Monday, June 18, 2012

The Second Installment of 'The Surf Widow Diaries'

Me on Glen Beach (1 years old)

Thanks again to Wavescape for publishing my surf widow/orphan stories. You can read my story online here.

My earliest surfing memory involves both my parents paddling out at Glen beach. I was of course naked on the beach being baby sat by my 'uncles' who were nothing more and nothing less than very stoned and stoked out surfers.

My whole childhood relied on the ebb and flow of the ocean and the next day’s swell. No one gave a crap what the weather was like. Come rain, shine or gale forces winds we dutifully waited for our parents to return from their session.

Weekends were planned either weeks in advance or at the spur of the moment depending on the swell forecast. Epic picnics were made, buckets and spades were at the ready and boards were waxed and we were off in my dad’s old Nissan with three Labradors in the back.

J Bay, Glen Beach, the West coast and the Crayfish Factory were some my dad’s favourite spots. But we pretty much went everywhere.

In those days, okes owned the surf, ballies were real old ballies and you knew not to screw with them. Chicks either wore gstrings on the beach or the donned a wetsuit. My mother worked both. Glen beach was my father and his friends territory, groms paddled way out of his line. There was respect and if there wasn’t the kid got it knocked into him by the end of it.

I learnt very early on that these surf missions involved no comfort or luxury. There was many a time when we survived strong winds and being flooded out of our tent, everything sopping wet and ending up wearing my dad's old clothes and our whole family squeezing onto one mattress to keep warm. I've even woken up with a cow sticking it's head into my tent!

This one time at E Bay (Elands) my mom who was clearly over eating baked beans out of a tin with margarine on white bread insisted that we have supper at the local restaurant, the most dingey establishment I have ever visited. She ordered me babotie which I found disgusting but ate it anyway. For the next two weeks I had the most violent food poisoning, obviously there weren't any chemists in the area to get something for the bug and we continued to camp in the sand while my dad surfed till my mom went mental at him and we left, me chundering all the way home to Cape Town in the back of the bakkie.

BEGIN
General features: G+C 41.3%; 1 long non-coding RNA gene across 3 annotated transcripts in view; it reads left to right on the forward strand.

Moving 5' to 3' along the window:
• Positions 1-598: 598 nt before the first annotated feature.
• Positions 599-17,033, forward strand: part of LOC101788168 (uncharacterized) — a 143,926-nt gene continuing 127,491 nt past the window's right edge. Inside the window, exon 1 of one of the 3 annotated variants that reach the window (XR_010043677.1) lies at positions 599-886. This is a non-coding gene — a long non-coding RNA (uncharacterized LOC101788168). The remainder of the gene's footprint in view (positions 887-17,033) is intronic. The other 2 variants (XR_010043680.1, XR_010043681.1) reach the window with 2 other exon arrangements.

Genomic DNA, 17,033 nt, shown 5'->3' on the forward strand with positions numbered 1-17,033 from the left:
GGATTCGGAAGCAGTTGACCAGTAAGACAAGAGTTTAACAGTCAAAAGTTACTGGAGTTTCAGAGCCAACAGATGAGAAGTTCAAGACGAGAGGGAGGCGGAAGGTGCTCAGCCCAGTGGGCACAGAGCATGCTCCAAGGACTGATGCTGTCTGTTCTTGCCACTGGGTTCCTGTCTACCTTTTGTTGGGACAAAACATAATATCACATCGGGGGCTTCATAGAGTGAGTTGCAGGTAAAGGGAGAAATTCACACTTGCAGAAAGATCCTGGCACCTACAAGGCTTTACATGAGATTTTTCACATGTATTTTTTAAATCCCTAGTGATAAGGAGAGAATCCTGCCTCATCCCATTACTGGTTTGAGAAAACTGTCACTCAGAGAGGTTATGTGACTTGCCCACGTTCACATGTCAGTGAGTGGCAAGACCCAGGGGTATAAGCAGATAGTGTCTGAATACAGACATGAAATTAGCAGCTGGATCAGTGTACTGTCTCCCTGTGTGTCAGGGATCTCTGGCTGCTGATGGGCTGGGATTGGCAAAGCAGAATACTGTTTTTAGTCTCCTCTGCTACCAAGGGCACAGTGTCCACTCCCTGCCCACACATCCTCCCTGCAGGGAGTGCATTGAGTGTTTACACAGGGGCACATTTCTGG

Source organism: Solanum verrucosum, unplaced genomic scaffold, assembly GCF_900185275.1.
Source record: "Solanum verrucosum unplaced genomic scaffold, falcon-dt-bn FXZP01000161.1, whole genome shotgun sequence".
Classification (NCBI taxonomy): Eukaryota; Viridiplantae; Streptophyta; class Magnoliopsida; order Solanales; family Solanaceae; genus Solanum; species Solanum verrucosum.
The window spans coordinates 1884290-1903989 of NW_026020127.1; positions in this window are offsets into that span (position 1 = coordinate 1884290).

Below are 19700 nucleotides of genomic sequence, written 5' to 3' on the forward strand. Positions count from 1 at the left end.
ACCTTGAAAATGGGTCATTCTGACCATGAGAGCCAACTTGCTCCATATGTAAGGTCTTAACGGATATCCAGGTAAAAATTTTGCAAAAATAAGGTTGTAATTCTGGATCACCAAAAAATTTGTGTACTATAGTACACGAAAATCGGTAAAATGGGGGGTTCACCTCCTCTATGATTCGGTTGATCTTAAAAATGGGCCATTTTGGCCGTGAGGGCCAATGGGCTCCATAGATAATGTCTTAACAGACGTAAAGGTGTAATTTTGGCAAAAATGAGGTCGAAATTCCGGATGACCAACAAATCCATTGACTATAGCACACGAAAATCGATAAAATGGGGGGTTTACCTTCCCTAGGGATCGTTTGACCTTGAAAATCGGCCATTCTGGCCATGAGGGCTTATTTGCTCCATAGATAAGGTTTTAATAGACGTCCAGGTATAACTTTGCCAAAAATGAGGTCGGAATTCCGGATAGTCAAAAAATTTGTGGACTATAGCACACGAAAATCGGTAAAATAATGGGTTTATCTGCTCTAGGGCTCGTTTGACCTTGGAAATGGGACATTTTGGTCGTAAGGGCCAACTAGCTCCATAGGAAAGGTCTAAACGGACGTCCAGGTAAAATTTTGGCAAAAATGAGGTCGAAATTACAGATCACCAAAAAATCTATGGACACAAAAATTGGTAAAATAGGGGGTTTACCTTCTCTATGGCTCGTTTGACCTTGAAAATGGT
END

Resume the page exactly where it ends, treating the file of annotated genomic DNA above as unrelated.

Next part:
Wherever we went, we went with a group of friends my parents have known since their twenties. Every year we booked the same camping spot in Cape St Francis, the dad's made potjie kos that got more disgusting and inedible as they cooked it, adding more red wine with every stir and every Old Brown Sherry they knocked back.

I first learnt to surf in Cape St Francis at the Point. My dad took me out in some decent swell and pushed me out and up onto his board. It was awesome, I think I finished that session topless it was so rough but my dad was really cool about it saying "They're just noombies and I made them." A bit awkward but that was totally forgotten about when I managed to stand up. The thrill was electric through my body, even today when I catch the odd wave my whole body goes into complete, happy hysteria.

Not long after I learnt to surf I took one of my mates Pia, who was one of my dad's friend's kid, out for a surf at the same spot, we were about fourteen. The rip was strong and we got sucked out, Pia panicked but I remembered my dad telling me what to do in that situation; to stay on my board and keep paddling till I was safe. We made it back in, Pia in tears holding onto my board.

The point of this column is to say that I had the best childhood anyone could ever have asked for.
My parents weren't rich and we didn't have a lot of stuff like kids do nowadays. But I have epic memories, good and bad, about our holidays along the coast. I was taught respect for my elders and respect for nature, not to panic in a scary situation, to make do with difficult circumstances and to most importantly to just enjoy the adventure.

My mom, showing off her hot bod! P.S That's not my dad!

That's my uncle Shane (left) and my Dad at Thurmo's.

Our camping spot at Cape St Francis.

Me in the back of  my dad's old Nissan with Shadow my best buddy.
My dad, ripping it back in the day!

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